Compare and Contrast two criminological approaches to understanding the commission of crime

1081 Words Dec 9th, 2013 5 Pages
“Compare and Contrast two criminological approaches to understanding the commission of crime.”

Criminologists seek to understand the commission of crime in a given society, attempting to figure out why certain crimes occur, and then to study how these can be prevented, and deterred by individuals. The two key approaches I will examine in this assignment is that of the early 'Classicalist' approach, and the opposing 'Positivist' approach, each of which are crucial for understanding modern criminology today. In the late eighteenth century Britain went through an Enlightenment period, which is also referred to as 'The Age of Reason' (Paine, 1794) and this is because reason was emphasised over religion, secularisation transformed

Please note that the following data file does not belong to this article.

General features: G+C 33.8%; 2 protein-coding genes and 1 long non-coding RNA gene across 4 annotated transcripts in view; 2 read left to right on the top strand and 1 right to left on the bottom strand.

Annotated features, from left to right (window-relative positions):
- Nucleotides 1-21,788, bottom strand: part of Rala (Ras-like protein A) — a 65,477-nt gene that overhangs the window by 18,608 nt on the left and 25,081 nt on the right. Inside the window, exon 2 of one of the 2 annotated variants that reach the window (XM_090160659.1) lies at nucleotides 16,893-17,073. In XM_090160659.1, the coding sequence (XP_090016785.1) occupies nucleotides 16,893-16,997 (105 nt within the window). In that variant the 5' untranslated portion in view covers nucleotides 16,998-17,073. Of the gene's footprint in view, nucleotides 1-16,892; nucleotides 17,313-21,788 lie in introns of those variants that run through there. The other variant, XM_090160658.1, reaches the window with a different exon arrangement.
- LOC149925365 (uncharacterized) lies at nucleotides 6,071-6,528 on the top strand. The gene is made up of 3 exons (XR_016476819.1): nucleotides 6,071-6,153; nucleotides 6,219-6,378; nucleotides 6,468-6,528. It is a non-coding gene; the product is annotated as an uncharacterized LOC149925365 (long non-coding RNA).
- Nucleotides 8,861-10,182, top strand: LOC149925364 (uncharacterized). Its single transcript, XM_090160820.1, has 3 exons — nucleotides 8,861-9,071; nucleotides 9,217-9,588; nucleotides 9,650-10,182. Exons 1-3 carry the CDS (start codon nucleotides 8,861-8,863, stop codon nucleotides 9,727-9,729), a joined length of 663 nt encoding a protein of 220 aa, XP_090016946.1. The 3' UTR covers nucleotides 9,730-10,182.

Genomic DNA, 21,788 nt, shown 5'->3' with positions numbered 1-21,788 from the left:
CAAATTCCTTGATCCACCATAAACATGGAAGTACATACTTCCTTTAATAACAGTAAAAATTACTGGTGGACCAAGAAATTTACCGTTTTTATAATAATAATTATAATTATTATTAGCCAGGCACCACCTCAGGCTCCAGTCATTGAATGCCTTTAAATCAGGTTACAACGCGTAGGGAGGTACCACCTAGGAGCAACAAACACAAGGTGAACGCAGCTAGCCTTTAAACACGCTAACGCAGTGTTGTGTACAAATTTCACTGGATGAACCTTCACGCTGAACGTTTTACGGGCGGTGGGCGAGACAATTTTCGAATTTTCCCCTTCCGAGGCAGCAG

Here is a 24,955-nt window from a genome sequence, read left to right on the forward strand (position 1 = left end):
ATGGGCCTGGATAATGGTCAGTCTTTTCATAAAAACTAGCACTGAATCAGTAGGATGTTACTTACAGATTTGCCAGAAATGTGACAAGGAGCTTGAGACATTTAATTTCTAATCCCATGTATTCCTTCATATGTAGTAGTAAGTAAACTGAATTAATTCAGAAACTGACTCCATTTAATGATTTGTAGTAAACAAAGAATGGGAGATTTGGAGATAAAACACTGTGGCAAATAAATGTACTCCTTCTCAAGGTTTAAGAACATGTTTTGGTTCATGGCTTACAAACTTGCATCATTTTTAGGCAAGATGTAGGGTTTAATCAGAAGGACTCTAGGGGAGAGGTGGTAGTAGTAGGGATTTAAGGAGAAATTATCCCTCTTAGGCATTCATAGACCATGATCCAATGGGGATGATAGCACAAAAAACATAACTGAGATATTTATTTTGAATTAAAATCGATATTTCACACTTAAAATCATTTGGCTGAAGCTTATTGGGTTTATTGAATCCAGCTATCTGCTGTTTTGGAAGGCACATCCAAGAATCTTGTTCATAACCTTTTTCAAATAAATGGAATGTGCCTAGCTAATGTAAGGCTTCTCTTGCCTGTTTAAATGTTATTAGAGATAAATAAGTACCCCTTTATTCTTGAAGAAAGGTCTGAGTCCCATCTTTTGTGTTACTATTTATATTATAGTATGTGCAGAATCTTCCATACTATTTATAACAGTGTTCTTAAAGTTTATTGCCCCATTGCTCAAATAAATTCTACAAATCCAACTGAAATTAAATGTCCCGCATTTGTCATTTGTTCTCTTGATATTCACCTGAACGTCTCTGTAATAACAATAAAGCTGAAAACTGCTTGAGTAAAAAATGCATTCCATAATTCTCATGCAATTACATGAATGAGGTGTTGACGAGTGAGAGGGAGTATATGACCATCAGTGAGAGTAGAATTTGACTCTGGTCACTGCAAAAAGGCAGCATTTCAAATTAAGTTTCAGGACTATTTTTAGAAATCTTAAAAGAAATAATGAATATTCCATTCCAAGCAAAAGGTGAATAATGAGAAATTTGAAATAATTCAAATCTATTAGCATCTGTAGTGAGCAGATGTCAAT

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Bentham then invented his idea of the perfect prison, the panopticon. This was a model prison where all prisoners where observed at all times by unseen guards. The Classicalist approach involves the punishments being 'just' and reasonable, however still being able to deter individuals. This approach has been criticised by numerous theorists for many reasons. To begin with, despite this continuing change of the punishments towards offenders, from the earliest codes of public executions, towards a more subtle reformation and rehabilitation scheme, the 'Rehabilitation of Offenders Act 1974' mirrors this idea, murder rates have not significantly changed. Also this theory emphasises much on rational thinking and freewill, however it is debated that we do not always behave in our best interest, there are times when individuals are intoxicated by alcohol so are not as conscious of their activities. Moreover, there are crimes which entails the offender gaining no rewards, and also victimless crimes illustrate that not all crimes and punishments are 'just'. Theorists then sought to figure out another alternative way for understanding the commission of crime, as many began to doubt this theory that crime was a simple characteristic of the human nature. In the nineteenth century the Positivist approach was introduced, which brought a whole new way of thinking about criminals and certain
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